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Australian Association for Jewish Studies Conference 2021 has ended
Join the Australian Association for Jewish Studies and the ACT Jewish Community for a conference exploring questions of Jewish status, membership, belonging, and political participation across disparate societies and historical contexts.

Click here to register and receive access to the full program. The conference will use a hybrid model – some papers will be delivered online, and some in person, and both online and in person participation is possible for all sessions. If you don’t receive the Zoom password after registering, contact us at AAJS.conf@gmail.com.

THE 2021 CONFERENCE IS NOW OVER. To watch video recordings of the papers and panels, click here.
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Sunday, February 28 • 1:30pm - 2:45pm
Jewish women as active citizens

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Birthing a nation: Jewish women as member-makers | Viva Hammer [in person]
Traditional Jewish law provides that it is the mother’s Jewishness that makes children Jewish. Over time, Jewish mothers have been a chief source of new Jewish membership. In the last three centuries, Jews were pioneers in effective fertility control. Jews limited their family sizes long before their European Christian neighbors. Jewish couples were precociously bringing fertility within their conscious calculation and limiting potential Jewish membership.Jewish women were known for their determination to limit births and consequently, the membership of the Jewish community. Modern Jewish women became ardent users of the most effective birth control methods. But in the last sixty years, certain groups of Orthodox women had a different vision. They saw themselves as having the power and responsibility to have large families, responding to conditions that had reduced, and continue to reduce, the size of the Jewish community, particularly the Holocaust and assimilation. This presentation is based on interviews of mothers and daughters of large families, in Australia, the UK, US, Canada and Israel. In these interviews, I discover that Orthodox women were choosing to have children not as a personal matter, but as a contribution to the Jewish communal enterprise and as a response to Jewish communal loss. I will present the idea of mothers as deliberate creators of Jewish membership. Jewish mothers of large families consider their role as “makers” of Jews to be meaningful, powerful and deliberately counter-cultural.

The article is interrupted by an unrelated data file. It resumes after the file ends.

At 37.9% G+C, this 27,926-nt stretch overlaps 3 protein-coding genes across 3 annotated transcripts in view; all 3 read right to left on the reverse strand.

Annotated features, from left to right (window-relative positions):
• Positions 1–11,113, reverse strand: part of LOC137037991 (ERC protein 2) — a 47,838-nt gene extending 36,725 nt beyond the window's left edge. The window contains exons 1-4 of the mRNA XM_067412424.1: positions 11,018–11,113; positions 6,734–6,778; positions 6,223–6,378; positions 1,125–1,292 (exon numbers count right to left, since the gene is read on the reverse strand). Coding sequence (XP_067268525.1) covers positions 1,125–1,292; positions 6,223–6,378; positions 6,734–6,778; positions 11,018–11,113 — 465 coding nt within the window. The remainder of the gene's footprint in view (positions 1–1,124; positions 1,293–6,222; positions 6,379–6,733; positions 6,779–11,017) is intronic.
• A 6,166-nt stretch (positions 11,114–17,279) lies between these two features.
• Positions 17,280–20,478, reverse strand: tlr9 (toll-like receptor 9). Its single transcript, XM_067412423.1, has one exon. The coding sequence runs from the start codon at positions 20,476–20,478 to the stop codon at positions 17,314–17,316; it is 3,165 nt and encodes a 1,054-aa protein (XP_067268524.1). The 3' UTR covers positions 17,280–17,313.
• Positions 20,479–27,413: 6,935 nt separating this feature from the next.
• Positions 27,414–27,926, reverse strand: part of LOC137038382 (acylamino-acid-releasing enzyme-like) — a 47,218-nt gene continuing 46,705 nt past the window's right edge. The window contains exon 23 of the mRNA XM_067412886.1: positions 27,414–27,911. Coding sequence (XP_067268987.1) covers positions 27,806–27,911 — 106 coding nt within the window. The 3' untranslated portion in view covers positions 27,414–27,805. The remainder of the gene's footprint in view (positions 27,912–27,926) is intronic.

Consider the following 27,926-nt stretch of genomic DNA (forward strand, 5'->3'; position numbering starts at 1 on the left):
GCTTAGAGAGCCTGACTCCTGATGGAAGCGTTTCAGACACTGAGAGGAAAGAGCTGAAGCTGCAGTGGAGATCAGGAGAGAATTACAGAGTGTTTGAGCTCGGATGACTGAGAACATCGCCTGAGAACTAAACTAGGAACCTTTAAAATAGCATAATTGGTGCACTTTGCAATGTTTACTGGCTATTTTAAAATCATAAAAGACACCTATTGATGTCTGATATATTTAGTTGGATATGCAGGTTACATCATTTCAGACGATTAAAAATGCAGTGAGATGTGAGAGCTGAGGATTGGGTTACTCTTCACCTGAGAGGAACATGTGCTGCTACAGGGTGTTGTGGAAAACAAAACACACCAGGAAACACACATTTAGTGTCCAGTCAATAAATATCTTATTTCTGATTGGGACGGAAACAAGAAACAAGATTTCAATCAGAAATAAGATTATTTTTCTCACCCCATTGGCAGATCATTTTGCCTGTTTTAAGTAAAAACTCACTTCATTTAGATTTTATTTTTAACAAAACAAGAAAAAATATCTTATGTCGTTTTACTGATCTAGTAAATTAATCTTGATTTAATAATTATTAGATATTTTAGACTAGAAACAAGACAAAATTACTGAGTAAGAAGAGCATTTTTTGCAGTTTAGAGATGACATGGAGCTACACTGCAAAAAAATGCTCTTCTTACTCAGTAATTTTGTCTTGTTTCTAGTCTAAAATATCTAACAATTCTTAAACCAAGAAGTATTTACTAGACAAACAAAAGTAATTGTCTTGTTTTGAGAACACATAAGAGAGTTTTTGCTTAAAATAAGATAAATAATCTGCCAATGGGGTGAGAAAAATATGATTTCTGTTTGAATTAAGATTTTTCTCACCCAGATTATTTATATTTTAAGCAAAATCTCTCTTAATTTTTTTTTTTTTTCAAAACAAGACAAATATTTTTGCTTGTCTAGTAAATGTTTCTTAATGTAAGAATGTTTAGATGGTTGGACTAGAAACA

Hasidic women’s leadership and the stained-glass ceiling | Dovi Seldowitz [in person]
Hasidic women in Israel and in the United States are typically represented in popular culture as oppressed, voiceless victims of a patriarchal society, impervious to the social changes of the 20th Century. Ethnographic research as well as insider accounts often confirm this assessment, however, unlike their fictional counterparts in films and television dramas (such as Netflix’s 2020 miniseries Unorthodox), some Hasidic women have begun to assume significant religious and community leadership roles. This paradoxical phenomenon of Hasidic women’s leadership has received limited attention by Jewish studies scholars. Talmudic and Halakhic considerations of women’s leadership in Hasidic circles may be understood as the result of recent changes in Hasidic life in the areas of education, community organising and the legitimation of through minor trends in Hasidic mysticism. In the Hasidic situation, the Halakhic debates over the appointment of women to community leadership (serara) may be considered dominant, however, women’s leadership may present in ways that do not challenge this Halakhic value. In this paper, a classification or typology of Hasidic women’s leadership is presented. This typology may include women leaders in both community and outreach spaces. While the paradoxical and ambivalent state of Hasidic women in leadership indicates that ultra-Orthodoxy’s ‘stained-glass ceiling’ remains in place, some areas of Jewish communal life appear to accommodate Hasidic women to exercise agency in shaping their lives and the lives of other Hasidic men and women in their community.